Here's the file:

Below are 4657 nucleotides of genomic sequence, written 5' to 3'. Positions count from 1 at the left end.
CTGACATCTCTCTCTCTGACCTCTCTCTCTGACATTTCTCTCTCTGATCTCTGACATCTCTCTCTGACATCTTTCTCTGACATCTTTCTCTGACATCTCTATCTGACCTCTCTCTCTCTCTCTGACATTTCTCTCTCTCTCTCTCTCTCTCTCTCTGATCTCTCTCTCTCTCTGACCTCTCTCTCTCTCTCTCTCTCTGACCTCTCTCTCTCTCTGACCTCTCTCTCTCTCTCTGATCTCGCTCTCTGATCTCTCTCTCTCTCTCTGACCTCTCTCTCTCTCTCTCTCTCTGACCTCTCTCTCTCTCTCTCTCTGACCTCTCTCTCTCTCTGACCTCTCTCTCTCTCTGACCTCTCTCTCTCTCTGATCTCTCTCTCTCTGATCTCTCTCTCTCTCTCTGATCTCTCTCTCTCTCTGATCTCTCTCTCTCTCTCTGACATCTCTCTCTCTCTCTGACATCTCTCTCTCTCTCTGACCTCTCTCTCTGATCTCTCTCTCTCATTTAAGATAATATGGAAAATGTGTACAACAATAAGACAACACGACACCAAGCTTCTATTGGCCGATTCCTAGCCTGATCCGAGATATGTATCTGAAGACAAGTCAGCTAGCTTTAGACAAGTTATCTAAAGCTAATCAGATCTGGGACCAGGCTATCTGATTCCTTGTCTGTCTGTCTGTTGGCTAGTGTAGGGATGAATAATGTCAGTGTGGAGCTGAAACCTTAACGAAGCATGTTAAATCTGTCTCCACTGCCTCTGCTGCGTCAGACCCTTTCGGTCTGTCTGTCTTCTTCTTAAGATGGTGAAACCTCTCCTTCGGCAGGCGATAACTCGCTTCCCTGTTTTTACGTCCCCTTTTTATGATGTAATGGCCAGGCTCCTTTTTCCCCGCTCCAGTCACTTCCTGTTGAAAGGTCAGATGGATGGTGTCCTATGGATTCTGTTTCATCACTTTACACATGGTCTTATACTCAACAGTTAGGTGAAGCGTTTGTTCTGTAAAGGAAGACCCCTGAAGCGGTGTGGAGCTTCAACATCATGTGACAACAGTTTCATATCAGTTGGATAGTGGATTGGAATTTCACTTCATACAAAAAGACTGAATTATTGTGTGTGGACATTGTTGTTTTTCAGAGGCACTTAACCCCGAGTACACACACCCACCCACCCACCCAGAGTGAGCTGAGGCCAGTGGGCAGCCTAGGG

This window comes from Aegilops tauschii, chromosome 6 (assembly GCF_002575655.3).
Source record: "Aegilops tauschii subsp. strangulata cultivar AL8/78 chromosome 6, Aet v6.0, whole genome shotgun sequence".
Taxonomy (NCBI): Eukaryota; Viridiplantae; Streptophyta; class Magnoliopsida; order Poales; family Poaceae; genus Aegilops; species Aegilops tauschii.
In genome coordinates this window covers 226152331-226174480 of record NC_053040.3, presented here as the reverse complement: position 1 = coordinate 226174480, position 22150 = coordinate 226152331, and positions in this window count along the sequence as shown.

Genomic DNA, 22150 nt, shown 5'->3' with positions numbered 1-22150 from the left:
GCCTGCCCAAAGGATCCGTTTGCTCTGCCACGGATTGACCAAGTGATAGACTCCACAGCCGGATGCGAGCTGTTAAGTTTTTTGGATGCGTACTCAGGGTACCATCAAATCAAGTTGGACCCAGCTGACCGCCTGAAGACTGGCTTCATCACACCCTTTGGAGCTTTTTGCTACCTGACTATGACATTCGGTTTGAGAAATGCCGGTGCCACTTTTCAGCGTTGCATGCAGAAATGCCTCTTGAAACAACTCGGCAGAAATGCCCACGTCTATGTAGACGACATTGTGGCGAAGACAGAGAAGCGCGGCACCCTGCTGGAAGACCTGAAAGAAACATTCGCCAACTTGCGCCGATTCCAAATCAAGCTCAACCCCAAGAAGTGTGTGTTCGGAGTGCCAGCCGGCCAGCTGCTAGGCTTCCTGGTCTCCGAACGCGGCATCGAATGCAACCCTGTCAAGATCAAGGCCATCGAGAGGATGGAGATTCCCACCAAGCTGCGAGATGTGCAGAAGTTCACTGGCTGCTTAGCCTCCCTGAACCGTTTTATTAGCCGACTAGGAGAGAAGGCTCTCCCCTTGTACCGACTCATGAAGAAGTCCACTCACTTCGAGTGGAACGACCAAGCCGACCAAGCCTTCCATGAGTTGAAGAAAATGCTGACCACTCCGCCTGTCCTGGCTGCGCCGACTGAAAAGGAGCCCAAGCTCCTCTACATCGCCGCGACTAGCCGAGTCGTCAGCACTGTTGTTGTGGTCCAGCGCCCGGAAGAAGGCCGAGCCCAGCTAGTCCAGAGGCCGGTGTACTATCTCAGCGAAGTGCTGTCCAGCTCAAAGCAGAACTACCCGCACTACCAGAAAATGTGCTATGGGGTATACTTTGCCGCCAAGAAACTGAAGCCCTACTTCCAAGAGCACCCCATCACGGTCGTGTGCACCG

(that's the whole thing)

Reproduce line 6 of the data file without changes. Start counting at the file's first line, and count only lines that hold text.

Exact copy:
In genome coordinates this window covers 226152331-226174480 of record NC_053040.3, presented here as the reverse complement: position 1 = coordinate 226174480, position 22150 = coordinate 226152331, and positions in this window count along the sequence as shown.